Although Pollak became one of Virginia’s most celebrated artists, she grew up in a period when Richmond’s art scene—now booming with activity—was in its infancy. Until roughly the late 1920s, the community’s only artistic outlet was the Richmond Art Club (RAC), founded by two of Virginia’s best-known artists and suffragists, Adele Clark and Nora Houston. Pollak attended the RAC twice a week after school between 1912 and 1917, and these sessions became increasingly meaningful to her over the years. In fact, in her nomination of Clark for the 1973 First Governor’s Award for the Arts (see thumbnail at right), Pollak recalls,
“When I was a child growing up in Richmond there was no art gallery or museum, no art in the colleges, and no art school—except the Richmond Art Club…. If [Clark and Houston] had not had the training, initiative, and courage to have established this school, young people…would have had nowhere to turn, no art contact whatsoever…. This is where I had my first beginnings as an artist, my first stimulation and encouragement.” [M 5, Box 1, Federated Arts Council of Richmond.]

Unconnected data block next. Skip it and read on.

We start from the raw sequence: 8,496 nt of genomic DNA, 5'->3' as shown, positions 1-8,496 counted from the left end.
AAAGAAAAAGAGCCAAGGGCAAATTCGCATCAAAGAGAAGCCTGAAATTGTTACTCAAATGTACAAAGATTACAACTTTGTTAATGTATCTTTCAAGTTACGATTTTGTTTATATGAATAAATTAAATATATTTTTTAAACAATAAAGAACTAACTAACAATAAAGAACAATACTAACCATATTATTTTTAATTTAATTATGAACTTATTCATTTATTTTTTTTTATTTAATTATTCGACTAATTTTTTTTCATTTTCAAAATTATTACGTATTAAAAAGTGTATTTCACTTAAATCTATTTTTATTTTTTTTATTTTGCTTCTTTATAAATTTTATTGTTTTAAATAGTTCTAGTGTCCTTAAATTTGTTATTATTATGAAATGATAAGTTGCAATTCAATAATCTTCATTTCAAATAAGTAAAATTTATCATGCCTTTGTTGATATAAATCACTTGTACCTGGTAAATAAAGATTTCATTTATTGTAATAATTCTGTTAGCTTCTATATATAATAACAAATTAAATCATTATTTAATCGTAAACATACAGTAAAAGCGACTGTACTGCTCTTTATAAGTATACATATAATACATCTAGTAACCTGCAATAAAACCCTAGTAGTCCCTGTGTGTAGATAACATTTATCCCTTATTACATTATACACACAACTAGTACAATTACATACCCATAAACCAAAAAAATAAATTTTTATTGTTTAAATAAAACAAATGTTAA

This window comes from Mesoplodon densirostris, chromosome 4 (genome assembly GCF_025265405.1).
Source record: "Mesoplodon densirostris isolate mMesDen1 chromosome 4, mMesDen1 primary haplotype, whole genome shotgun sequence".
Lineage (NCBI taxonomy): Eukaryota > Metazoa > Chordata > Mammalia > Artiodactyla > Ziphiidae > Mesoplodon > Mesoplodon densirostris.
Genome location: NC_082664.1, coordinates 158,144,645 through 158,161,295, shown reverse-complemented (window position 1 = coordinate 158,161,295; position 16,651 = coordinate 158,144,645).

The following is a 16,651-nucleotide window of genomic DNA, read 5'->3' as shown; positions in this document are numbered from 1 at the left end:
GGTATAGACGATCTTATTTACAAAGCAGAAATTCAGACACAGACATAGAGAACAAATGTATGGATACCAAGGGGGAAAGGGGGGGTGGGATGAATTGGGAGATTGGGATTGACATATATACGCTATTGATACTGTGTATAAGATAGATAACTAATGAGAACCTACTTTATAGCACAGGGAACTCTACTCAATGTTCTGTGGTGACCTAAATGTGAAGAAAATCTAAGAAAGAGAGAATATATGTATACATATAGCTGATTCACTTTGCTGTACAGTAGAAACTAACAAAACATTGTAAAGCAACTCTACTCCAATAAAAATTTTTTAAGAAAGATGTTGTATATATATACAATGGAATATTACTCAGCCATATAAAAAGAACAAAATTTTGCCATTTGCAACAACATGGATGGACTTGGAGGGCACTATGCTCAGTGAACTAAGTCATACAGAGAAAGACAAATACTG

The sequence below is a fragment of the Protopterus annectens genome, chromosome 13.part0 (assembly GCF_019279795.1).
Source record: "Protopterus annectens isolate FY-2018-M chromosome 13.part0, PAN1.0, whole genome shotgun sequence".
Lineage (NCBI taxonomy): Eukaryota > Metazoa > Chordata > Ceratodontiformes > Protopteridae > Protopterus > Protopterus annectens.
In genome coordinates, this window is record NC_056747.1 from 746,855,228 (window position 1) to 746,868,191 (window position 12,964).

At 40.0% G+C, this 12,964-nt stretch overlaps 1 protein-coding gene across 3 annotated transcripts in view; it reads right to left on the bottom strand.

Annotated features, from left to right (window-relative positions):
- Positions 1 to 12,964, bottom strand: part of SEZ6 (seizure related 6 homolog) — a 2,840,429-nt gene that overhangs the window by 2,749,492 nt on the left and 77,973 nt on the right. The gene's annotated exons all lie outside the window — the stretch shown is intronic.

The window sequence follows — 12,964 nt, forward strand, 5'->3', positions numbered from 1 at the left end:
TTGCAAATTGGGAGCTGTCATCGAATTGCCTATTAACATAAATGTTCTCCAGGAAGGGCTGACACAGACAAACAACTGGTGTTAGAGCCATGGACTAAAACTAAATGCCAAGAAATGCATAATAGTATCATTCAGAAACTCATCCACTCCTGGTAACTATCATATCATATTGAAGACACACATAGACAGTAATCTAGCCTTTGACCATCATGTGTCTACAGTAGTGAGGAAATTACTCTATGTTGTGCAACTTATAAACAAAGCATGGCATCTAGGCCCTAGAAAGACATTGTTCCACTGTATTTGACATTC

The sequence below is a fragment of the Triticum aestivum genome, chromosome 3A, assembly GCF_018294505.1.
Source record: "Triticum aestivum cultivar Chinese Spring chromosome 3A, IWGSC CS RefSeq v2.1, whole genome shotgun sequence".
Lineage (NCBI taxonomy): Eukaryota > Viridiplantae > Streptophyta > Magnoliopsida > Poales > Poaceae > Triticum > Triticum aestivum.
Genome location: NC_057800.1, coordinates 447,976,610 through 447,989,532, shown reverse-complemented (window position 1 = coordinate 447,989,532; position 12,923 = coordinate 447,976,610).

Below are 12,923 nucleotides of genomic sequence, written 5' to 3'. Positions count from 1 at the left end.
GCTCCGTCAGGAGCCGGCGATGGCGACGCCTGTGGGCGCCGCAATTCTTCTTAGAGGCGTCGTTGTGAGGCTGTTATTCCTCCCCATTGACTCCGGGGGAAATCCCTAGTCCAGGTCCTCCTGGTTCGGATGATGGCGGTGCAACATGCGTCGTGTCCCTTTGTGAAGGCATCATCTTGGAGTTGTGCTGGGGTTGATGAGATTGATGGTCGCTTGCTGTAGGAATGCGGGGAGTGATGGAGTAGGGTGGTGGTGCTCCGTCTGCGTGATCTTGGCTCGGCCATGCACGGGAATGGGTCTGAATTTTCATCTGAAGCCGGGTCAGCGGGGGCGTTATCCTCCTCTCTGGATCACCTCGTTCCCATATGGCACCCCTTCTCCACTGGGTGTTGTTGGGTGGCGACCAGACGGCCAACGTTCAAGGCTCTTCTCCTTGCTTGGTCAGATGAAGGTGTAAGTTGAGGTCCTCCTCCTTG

Inspired by Clark and Houston, Pollak had hoped to study art more seriously in New York City directly after high school. However, due to a generous scholarship offer, and to her mother’s insistence that she remain in Virginia, Theresa studied at Westhampton College of the University of Richmond instead. Temporarily placing her art education on hold, she graduated with a B.S. in chemistry in 1921.